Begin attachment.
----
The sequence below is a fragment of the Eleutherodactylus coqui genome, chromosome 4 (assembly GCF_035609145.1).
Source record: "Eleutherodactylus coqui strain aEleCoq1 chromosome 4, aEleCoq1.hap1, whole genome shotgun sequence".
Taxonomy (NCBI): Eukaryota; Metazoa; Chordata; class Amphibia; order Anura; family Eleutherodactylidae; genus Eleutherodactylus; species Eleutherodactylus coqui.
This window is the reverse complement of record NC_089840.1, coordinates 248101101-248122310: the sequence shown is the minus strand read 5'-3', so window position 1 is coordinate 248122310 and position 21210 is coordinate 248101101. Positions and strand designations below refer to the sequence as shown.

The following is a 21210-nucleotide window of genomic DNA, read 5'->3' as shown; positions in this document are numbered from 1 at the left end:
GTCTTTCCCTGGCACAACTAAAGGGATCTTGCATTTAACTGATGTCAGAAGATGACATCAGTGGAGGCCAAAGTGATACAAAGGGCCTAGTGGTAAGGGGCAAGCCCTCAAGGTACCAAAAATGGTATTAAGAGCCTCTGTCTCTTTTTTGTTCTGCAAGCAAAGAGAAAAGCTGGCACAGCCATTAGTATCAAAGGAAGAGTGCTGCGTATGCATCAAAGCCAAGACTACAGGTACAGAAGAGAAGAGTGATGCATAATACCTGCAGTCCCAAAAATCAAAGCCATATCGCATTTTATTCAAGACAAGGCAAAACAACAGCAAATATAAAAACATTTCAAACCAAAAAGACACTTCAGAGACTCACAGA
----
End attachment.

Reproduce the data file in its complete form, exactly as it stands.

The sequence below is a fragment of the Eleutherodactylus coqui genome, chromosome 4 (assembly GCF_035609145.1).
Source record: "Eleutherodactylus coqui strain aEleCoq1 chromosome 4, aEleCoq1.hap1, whole genome shotgun sequence".
Taxonomy (NCBI): Eukaryota; Metazoa; Chordata; class Amphibia; order Anura; family Eleutherodactylidae; genus Eleutherodactylus; species Eleutherodactylus coqui.
This window is the reverse complement of record NC_089840.1, coordinates 248101101-248122310: the sequence shown is the minus strand read 5'-3', so window position 1 is coordinate 248122310 and position 21210 is coordinate 248101101. Positions and strand designations below refer to the sequence as shown.

The following is a 21210-nucleotide window of genomic DNA, read 5'->3' as shown; positions in this document are numbered from 1 at the left end:
GTCTTTCCCTGGCACAACTAAAGGGATCTTGCATTTAACTGATGTCAGAAGATGACATCAGTGGAGGCCAAAGTGATACAAAGGGCCTAGTGGTAAGGGGCAAGCCCTCAAGGTACCAAAAATGGTATTAAGAGCCTCTGTCTCTTTTTTGTTCTGCAAGCAAAGAGAAAAGCTGGCACAGCCATTAGTATCAAAGGAAGAGTGCTGCGTATGCATCAAAGCCAAGACTACAGGTACAGAAGAGAAGAGTGATGCATAATACCTGCAGTCCCAAAAATCAAAGCCATATCGCATTTTATTCAAGACAAGGCAAAACAACAGCAAATATAAAAACATTTCAAACCAAAAAGACACTTCAGAGACTCACAGA